- Wickremesinghe says SL has attracted 300% higher FDI than $ 1.6 billion in 2014
- Says two years dedicated to macroeconomic stability, ready to tackle specific sectors now
- Wants to triple earnings from gems and jewellery, increase jobs by 100,000
- Believes SL left behind in global gem sphere, wants industry to present proposals for discussion
By Uditha Jayasinghe
Prime Minister Ranil Wickremesinghe yesterday expressed confidence Sri Lanka’s Foreign Direct Investment (FDI) would pick up significantly and would likely exceed the $ 1.6 billion seen in 2014.
Wickremesinghe told a gathering at the gem and jewellery exhibition FACETS at the BMICH that he, during a recent discussion with International Trade and Development Strategies Minister Malik Samarawickrama, was told by the latter that the country had attracted 300% higher FDI than what was calculated in 2014.
In 2014 Sri Lanka attracted $ 1.6 billion in FDI. In 2016 FDI dived 54% to $ 450 million year-on-year, compared with $ 970 million in 2015, which Minister Malik Samarawickrama at the time acknowledged was “extremely low by any standard.” However, since then the Government had worked to revamp the Board of Investment and had also targeted improving Sri Lanka’s ease of doing business rankings to attract investment.
The Prime Minister was also upbeat about three LNG plants to be kicked off over the next few months. Two will be funded by Japan while a third is likely to receive funding from China, he said, adding that the Government would tender for a fourth shortly.
“We concentrated on stabilising the macroeconomic environment during the past two years. When we took over, debt was a huge problem and no one believed that we would be able to tackle it. But now we have strengthened the economy and from this point onwards we can concentrate on specific sectors. That is why I have asked the gem and jewellery industry to ready their proposals and come to us to discuss them,” he said.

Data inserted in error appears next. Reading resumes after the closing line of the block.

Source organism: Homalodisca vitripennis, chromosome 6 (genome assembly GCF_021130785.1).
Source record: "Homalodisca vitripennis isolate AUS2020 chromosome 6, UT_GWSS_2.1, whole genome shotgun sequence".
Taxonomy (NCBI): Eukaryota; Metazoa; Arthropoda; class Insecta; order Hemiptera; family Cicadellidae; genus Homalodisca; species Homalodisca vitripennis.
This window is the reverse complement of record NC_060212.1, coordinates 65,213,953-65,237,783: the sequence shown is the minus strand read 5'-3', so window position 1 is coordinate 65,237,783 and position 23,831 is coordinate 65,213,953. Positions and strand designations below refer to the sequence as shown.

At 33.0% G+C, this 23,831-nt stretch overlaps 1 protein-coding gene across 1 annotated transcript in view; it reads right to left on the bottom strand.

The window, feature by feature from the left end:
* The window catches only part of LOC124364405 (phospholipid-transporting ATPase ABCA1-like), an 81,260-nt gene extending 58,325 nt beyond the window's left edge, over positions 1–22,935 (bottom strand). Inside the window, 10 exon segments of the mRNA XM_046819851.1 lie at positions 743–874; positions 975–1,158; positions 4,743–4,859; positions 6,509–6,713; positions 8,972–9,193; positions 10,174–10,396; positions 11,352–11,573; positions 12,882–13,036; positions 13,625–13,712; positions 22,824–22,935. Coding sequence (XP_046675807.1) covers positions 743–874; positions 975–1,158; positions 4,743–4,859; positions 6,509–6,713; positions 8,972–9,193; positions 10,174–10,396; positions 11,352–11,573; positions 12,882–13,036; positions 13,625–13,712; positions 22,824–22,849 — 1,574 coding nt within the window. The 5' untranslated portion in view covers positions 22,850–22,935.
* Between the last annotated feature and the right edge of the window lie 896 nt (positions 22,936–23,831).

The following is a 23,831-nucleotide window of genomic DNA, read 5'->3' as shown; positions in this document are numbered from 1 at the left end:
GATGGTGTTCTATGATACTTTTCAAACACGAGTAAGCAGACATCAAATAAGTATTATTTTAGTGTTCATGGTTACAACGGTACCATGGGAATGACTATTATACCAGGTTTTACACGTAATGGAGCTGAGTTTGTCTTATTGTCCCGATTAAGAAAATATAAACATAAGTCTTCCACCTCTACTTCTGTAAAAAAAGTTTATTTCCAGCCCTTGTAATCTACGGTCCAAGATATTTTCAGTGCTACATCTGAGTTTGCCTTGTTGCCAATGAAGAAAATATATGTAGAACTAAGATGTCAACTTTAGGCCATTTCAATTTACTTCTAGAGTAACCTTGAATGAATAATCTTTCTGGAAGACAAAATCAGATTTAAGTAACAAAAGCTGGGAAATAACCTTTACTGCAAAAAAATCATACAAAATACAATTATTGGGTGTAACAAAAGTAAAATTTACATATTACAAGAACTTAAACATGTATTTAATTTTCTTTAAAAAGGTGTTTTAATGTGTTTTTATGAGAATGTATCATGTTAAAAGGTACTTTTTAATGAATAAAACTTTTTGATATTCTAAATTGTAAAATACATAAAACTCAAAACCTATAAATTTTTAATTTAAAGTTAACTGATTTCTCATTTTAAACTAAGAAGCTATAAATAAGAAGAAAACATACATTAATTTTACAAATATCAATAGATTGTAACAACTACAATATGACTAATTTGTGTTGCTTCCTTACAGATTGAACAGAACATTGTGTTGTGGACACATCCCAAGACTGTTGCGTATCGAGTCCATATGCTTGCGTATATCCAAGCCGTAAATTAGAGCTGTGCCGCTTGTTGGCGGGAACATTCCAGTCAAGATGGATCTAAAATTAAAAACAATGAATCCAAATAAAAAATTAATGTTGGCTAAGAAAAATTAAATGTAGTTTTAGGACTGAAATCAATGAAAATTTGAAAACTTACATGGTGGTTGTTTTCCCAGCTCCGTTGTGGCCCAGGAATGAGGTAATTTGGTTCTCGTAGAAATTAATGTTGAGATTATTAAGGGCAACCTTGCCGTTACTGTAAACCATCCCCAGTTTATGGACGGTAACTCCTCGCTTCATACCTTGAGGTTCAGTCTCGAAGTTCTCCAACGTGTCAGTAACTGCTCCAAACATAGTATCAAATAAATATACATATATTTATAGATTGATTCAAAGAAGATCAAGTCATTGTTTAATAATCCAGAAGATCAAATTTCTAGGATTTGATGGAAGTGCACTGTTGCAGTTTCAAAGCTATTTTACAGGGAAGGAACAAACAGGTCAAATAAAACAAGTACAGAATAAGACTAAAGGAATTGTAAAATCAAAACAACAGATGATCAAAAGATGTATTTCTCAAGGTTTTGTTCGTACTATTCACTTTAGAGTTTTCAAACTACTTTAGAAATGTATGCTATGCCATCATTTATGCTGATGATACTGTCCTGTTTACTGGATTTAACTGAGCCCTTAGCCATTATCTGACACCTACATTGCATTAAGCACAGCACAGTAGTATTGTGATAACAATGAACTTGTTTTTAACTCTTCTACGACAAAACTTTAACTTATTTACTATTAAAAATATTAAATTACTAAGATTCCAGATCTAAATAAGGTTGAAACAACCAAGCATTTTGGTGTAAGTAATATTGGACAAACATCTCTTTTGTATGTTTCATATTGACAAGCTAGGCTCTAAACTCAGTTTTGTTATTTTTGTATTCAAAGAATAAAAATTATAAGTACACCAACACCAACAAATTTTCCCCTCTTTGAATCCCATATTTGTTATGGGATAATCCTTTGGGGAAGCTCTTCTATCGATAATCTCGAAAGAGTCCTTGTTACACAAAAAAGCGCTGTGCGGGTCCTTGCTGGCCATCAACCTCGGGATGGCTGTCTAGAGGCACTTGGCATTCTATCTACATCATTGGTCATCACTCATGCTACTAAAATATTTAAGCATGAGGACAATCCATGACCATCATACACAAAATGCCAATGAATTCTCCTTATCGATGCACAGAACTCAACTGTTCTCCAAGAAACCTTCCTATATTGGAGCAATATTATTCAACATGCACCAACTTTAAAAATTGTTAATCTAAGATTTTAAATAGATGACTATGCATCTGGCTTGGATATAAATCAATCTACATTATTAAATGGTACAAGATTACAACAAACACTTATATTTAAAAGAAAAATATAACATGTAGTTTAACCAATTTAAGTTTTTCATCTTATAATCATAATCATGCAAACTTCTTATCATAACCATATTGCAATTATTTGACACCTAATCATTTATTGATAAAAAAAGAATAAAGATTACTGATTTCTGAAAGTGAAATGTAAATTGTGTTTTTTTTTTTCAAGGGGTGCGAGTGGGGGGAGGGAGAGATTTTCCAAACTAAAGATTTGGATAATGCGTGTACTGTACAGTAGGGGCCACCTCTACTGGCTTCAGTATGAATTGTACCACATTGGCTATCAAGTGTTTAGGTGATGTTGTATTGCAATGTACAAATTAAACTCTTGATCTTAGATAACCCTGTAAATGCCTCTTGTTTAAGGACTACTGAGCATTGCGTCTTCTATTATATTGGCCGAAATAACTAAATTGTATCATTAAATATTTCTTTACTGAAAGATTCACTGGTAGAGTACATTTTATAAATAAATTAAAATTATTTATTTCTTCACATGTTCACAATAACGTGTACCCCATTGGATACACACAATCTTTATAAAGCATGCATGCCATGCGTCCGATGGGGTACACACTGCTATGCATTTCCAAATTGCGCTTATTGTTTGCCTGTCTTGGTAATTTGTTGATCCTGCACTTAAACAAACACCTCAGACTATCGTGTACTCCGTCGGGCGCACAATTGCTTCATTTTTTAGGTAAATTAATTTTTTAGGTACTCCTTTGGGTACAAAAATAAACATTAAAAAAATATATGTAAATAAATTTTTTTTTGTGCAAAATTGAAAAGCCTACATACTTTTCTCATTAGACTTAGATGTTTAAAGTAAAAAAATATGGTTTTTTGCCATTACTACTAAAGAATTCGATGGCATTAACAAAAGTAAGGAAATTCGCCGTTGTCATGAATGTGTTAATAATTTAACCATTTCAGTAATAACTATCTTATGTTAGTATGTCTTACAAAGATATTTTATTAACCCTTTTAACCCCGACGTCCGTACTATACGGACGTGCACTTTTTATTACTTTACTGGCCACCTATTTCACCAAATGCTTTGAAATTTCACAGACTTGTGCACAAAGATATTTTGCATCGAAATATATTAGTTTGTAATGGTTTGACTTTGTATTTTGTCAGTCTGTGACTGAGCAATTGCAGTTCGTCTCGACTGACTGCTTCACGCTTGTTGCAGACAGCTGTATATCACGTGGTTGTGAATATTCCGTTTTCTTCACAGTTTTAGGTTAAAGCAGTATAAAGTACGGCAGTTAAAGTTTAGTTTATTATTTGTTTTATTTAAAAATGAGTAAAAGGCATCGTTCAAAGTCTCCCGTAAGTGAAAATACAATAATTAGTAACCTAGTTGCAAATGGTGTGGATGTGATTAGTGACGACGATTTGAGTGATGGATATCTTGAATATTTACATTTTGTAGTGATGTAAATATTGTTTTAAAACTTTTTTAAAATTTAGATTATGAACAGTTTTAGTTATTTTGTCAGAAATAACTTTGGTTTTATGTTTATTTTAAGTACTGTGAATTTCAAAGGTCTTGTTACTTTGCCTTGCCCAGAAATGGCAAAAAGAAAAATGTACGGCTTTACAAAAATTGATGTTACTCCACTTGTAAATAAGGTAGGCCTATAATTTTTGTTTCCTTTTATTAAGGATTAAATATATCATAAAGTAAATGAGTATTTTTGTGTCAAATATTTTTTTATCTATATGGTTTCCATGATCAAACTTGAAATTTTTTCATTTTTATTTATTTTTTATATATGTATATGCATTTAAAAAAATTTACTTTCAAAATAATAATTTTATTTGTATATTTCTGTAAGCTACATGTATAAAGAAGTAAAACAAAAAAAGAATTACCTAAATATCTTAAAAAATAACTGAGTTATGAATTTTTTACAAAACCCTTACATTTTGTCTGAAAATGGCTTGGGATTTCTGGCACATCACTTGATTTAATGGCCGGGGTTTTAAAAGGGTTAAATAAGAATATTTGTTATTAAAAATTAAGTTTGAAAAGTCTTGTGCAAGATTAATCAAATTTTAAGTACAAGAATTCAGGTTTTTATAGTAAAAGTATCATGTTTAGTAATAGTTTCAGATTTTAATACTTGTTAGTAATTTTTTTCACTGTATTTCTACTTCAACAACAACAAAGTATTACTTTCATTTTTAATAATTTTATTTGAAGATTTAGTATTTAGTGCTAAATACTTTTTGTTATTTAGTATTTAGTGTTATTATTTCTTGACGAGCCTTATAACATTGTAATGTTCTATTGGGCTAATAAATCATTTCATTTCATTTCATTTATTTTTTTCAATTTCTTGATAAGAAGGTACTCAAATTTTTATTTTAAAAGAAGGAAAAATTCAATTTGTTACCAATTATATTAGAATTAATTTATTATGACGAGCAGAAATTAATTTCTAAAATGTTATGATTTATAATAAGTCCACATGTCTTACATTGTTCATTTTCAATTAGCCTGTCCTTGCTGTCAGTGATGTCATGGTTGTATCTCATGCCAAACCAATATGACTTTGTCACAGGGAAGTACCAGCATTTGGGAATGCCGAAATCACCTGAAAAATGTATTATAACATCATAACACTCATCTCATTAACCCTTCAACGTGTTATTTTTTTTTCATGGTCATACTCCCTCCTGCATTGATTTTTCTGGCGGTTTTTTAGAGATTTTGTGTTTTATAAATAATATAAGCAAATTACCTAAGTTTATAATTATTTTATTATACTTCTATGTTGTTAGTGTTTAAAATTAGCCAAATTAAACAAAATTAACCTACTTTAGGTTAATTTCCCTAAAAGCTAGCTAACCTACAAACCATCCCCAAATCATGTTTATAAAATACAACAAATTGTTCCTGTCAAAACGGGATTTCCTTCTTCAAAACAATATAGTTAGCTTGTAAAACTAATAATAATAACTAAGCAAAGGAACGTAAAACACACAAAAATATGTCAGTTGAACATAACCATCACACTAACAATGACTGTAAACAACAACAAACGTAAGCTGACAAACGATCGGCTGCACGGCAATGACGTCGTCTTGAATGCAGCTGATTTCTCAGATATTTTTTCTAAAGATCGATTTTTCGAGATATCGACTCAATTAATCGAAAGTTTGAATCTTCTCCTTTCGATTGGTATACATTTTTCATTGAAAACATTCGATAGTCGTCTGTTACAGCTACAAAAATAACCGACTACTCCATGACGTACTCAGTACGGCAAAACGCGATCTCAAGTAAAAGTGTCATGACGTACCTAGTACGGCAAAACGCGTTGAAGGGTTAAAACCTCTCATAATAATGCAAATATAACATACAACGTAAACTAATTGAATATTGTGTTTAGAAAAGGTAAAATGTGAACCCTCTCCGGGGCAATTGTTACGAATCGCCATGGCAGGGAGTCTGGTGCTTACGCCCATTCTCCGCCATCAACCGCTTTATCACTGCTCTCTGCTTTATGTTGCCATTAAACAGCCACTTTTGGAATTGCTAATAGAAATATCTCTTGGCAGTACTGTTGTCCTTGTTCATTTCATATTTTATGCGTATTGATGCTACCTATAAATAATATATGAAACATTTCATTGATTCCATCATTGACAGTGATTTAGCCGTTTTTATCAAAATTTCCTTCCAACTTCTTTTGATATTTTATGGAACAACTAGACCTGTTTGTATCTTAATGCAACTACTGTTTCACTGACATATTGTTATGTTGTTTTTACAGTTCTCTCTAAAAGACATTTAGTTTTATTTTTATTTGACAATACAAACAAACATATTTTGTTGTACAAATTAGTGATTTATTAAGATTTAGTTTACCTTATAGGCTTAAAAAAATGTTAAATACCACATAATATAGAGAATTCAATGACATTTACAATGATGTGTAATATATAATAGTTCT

As a first step the industry should target tripling the current $ 500 million in earnings, the Prime Minister advocated, pledging support. He noted that as the industry was governed by different institutions it may be prudent to consider one overarching law that would lay out the framework for the industry rather than attempt to make piecemeal changes.
“Our reputation for gems predates our reputation for tea or apparels. There is evidence that we traded gems thousands of years ago. However, sadly this momentum was lost and now many destinations outside Sri Lanka, such as Hong Kong, have become hubs for the gem industry. Sri Lankans are now travelling to other countries to find gems for imports.”
The industry currently supplies employment for an estimated 400,000 people but Wickremesinghe recommended stakeholders attempt to increase jobs by an additional 100,000. The Prime Minister admitted this may be difficult in the mining sector alone and pointed out the jewellery segment needed to take a more proactive role to market Sri Lanka’s gem industry to the world. He also called for the brand of Ceylon Sapphires to be used extensively by the industry to promote the highs standards of Sri Lankan gems.
He also said the Government was ready to consider establishing a dedicated zone for the industry if its stakeholders were enthusiastic about such a proposal.